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Tax deductions for job search expenses

Some job search expenses can be tax deductible.
Some job search expenses can be tax deductible.

CPA David Young discussed the process Monday morning on News 8 at Sunrise.

Young said you need to itemize your deductions on your income taxes with a form Schedule A.  The standard deduction for a 2013 married couple is $12,200 and for a single filer it is $6,100.

To qualify for a deduction, your expenses must be spent on a job search in your current occupation.  You can deduct employment and outplacement agency fees you pay while looking for a job in your present occupation.  If your employer pays you back in a later year for employment agency fees, you must include the amount you received in your gross income, up to the amount of your tax benefit in the earlier year.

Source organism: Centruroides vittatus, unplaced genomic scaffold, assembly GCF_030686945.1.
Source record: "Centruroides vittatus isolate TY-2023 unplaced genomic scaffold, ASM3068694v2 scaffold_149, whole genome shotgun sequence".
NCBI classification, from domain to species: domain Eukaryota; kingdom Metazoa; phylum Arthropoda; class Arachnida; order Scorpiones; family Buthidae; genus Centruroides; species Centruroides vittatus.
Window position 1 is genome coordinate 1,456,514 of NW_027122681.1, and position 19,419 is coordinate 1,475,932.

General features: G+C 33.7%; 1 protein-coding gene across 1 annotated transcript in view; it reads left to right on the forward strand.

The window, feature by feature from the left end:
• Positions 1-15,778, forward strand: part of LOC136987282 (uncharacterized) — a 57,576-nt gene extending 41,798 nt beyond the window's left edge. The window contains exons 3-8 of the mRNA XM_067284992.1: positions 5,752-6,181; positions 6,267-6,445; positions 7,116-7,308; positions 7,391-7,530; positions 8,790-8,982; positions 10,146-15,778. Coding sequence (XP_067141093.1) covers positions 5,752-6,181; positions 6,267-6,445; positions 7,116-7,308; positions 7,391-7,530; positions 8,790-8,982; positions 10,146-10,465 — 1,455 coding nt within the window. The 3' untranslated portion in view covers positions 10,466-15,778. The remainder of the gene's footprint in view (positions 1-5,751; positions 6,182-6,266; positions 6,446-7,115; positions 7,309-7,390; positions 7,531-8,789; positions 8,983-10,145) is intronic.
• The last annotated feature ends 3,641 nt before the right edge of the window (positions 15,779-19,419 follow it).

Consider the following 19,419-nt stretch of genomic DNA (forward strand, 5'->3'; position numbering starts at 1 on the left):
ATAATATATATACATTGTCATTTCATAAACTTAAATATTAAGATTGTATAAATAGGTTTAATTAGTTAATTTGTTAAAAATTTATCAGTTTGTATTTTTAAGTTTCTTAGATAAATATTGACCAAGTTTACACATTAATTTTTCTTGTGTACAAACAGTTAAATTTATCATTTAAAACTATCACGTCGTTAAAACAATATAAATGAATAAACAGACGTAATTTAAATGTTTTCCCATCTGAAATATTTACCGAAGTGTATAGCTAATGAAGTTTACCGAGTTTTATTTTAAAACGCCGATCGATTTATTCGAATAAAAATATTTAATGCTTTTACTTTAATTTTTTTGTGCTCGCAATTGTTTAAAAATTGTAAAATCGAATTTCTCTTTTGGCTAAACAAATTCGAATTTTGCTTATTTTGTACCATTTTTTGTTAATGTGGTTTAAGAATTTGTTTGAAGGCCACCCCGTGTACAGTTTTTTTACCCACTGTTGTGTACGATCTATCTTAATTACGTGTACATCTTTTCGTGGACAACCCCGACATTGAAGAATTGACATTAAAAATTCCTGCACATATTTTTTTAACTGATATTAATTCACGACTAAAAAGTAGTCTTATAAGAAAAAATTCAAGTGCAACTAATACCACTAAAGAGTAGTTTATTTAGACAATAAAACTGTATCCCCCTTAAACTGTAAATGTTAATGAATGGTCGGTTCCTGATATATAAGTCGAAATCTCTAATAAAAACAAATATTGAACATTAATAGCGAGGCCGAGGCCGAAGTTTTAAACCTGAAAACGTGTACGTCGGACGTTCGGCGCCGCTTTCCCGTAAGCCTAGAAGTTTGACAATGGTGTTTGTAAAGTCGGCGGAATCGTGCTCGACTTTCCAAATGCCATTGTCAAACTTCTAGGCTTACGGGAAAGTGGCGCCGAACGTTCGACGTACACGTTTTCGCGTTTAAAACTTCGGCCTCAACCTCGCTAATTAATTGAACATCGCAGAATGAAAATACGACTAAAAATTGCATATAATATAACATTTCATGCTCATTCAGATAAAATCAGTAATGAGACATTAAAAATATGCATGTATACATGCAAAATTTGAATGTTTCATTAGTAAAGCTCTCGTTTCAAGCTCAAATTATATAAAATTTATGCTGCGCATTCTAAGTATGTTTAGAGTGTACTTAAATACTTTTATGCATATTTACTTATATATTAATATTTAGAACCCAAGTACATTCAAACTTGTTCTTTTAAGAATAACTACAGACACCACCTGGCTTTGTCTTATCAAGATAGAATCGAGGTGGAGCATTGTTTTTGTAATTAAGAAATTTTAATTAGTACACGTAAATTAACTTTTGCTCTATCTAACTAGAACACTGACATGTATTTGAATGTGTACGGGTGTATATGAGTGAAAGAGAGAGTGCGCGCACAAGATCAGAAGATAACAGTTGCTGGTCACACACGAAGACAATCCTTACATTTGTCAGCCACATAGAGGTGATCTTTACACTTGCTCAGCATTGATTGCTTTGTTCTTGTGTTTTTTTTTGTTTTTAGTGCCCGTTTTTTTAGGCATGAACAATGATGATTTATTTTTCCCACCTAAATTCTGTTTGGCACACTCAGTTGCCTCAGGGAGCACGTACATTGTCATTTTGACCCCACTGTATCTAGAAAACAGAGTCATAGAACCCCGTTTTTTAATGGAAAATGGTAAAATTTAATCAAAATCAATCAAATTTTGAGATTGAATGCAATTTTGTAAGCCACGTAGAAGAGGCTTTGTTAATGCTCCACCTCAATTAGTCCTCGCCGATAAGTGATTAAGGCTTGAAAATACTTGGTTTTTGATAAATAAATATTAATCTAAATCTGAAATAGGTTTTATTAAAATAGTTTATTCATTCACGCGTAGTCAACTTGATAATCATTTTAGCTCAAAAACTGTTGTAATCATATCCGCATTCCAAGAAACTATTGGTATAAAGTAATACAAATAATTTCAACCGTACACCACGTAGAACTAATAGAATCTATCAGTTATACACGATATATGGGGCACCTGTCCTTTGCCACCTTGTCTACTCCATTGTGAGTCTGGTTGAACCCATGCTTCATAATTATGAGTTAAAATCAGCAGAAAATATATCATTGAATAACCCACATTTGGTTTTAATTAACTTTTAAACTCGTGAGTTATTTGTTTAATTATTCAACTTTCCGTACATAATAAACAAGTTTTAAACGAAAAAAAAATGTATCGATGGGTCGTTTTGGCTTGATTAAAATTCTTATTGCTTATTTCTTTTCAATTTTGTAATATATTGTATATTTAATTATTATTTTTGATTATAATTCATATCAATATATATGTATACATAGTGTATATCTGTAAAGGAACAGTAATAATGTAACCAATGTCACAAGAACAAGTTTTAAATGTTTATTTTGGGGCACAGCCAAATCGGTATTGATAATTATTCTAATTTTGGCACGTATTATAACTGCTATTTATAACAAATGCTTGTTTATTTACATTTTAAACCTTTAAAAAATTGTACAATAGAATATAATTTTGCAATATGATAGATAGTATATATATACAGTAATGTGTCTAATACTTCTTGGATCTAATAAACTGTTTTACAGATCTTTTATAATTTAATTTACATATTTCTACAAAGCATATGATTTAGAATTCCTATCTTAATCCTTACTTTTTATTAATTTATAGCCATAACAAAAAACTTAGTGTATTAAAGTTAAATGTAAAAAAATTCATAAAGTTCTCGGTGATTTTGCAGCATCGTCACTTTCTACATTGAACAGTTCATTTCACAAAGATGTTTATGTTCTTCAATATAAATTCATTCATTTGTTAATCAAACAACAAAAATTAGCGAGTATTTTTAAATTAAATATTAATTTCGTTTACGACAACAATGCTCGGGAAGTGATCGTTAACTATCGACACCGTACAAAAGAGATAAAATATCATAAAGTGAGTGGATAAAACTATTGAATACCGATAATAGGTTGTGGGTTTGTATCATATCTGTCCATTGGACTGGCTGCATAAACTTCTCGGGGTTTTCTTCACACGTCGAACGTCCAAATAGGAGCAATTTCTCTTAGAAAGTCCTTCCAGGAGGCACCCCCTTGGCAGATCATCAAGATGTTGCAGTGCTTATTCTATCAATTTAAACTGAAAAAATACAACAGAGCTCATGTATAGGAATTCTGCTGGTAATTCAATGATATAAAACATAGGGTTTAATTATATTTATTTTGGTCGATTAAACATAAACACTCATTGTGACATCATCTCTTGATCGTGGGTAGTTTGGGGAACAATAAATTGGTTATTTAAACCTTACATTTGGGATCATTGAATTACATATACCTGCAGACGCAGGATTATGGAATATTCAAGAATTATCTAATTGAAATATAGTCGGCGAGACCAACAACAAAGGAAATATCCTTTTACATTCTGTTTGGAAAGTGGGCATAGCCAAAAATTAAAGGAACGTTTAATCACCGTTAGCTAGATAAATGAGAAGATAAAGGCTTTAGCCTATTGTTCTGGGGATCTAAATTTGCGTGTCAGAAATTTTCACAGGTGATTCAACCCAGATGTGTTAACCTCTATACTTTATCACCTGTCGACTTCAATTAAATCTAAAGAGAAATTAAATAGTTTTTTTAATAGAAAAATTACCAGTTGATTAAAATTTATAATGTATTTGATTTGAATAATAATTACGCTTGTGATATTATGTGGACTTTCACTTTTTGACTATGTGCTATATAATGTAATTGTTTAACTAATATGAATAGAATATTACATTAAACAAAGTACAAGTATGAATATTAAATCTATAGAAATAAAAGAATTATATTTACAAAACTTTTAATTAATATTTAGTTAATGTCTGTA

You can also deduct amounts spent preparing and mailing resumes to prospective employers, again within your present occupation.  If you travel to look for a new job, you may be able to deduct expenses incurred to and from the area in which you travelled.  The key factor is whether or not you spend more time on your job search during the trip or enjoying personal time.

You cannot deduct your job search expenses if there was a substantial break between the end of your last job and the time you begin looking for a new one.  The term "substantial break" is not specifically defined, but Young said if you are still drawing unemployment, job search expenses usually are deductible.  In addition, job search expenses are not deductible if you are looking for a job for the first time.

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